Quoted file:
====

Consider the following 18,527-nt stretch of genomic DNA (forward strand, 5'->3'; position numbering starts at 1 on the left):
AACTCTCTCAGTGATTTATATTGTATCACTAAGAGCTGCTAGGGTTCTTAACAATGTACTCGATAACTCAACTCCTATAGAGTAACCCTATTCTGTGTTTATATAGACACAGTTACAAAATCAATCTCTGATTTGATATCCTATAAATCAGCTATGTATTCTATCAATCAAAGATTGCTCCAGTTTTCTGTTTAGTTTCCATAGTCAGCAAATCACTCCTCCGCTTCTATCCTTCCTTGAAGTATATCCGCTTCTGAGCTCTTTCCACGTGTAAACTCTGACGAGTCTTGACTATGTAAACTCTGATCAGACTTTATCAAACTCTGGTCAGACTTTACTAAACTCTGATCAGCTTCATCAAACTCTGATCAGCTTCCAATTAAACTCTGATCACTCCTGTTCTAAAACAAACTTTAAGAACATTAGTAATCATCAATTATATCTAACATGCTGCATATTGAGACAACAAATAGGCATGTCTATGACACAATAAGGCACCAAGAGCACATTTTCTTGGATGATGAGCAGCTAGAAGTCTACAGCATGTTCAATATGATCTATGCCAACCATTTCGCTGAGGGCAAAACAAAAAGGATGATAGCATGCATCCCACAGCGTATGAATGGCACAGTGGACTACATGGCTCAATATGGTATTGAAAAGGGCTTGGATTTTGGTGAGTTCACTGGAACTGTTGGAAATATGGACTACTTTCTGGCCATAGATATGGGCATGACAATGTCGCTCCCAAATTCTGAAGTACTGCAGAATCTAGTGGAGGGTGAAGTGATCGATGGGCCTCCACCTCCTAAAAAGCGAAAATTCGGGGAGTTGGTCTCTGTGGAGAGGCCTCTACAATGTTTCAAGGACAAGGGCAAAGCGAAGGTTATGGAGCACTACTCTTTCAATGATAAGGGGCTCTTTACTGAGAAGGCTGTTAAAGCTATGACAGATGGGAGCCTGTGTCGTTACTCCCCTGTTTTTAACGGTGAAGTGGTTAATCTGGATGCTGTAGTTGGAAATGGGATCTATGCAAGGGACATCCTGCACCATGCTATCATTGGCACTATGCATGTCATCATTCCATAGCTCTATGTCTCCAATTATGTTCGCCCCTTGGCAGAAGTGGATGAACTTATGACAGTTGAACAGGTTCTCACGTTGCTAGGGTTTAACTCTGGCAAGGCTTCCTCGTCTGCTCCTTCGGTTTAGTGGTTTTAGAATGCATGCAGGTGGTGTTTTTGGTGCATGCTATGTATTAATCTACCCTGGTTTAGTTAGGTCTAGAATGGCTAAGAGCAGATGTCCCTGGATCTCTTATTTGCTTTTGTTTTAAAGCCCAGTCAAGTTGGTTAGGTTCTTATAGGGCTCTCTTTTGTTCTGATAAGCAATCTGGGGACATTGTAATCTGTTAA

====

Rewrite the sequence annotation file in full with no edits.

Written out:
Consider the following 18,527-nt stretch of genomic DNA (forward strand, 5'->3'; position numbering starts at 1 on the left):
AACTCTCTCAGTGATTTATATTGTATCACTAAGAGCTGCTAGGGTTCTTAACAATGTACTCGATAACTCAACTCCTATAGAGTAACCCTATTCTGTGTTTATATAGACACAGTTACAAAATCAATCTCTGATTTGATATCCTATAAATCAGCTATGTATTCTATCAATCAAAGATTGCTCCAGTTTTCTGTTTAGTTTCCATAGTCAGCAAATCACTCCTCCGCTTCTATCCTTCCTTGAAGTATATCCGCTTCTGAGCTCTTTCCACGTGTAAACTCTGACGAGTCTTGACTATGTAAACTCTGATCAGACTTTATCAAACTCTGGTCAGACTTTACTAAACTCTGATCAGCTTCATCAAACTCTGATCAGCTTCCAATTAAACTCTGATCACTCCTGTTCTAAAACAAACTTTAAGAACATTAGTAATCATCAATTATATCTAACATGCTGCATATTGAGACAACAAATAGGCATGTCTATGACACAATAAGGCACCAAGAGCACATTTTCTTGGATGATGAGCAGCTAGAAGTCTACAGCATGTTCAATATGATCTATGCCAACCATTTCGCTGAGGGCAAAACAAAAAGGATGATAGCATGCATCCCACAGCGTATGAATGGCACAGTGGACTACATGGCTCAATATGGTATTGAAAAGGGCTTGGATTTTGGTGAGTTCACTGGAACTGTTGGAAATATGGACTACTTTCTGGCCATAGATATGGGCATGACAATGTCGCTCCCAAATTCTGAAGTACTGCAGAATCTAGTGGAGGGTGAAGTGATCGATGGGCCTCCACCTCCTAAAAAGCGAAAATTCGGGGAGTTGGTCTCTGTGGAGAGGCCTCTACAATGTTTCAAGGACAAGGGCAAAGCGAAGGTTATGGAGCACTACTCTTTCAATGATAAGGGGCTCTTTACTGAGAAGGCTGTTAAAGCTATGACAGATGGGAGCCTGTGTCGTTACTCCCCTGTTTTTAACGGTGAAGTGGTTAATCTGGATGCTGTAGTTGGAAATGGGATCTATGCAAGGGACATCCTGCACCATGCTATCATTGGCACTATGCATGTCATCATTCCATAGCTCTATGTCTCCAATTATGTTCGCCCCTTGGCAGAAGTGGATGAACTTATGACAGTTGAACAGGTTCTCACGTTGCTAGGGTTTAACTCTGGCAAGGCTTCCTCGTCTGCTCCTTCGGTTTAGTGGTTTTAGAATGCATGCAGGTGGTGTTTTTGGTGCATGCTATGTATTAATCTACCCTGGTTTAGTTAGGTCTAGAATGGCTAAGAGCAGATGTCCCTGGATCTCTTATTTGCTTTTGTTTTAAAGCCCAGTCAAGTTGGTTAGGTTCTTATAGGGCTCTCTTTTGTTCTGATAAGCAATCTGGGGACATTGTAATCTGTTAA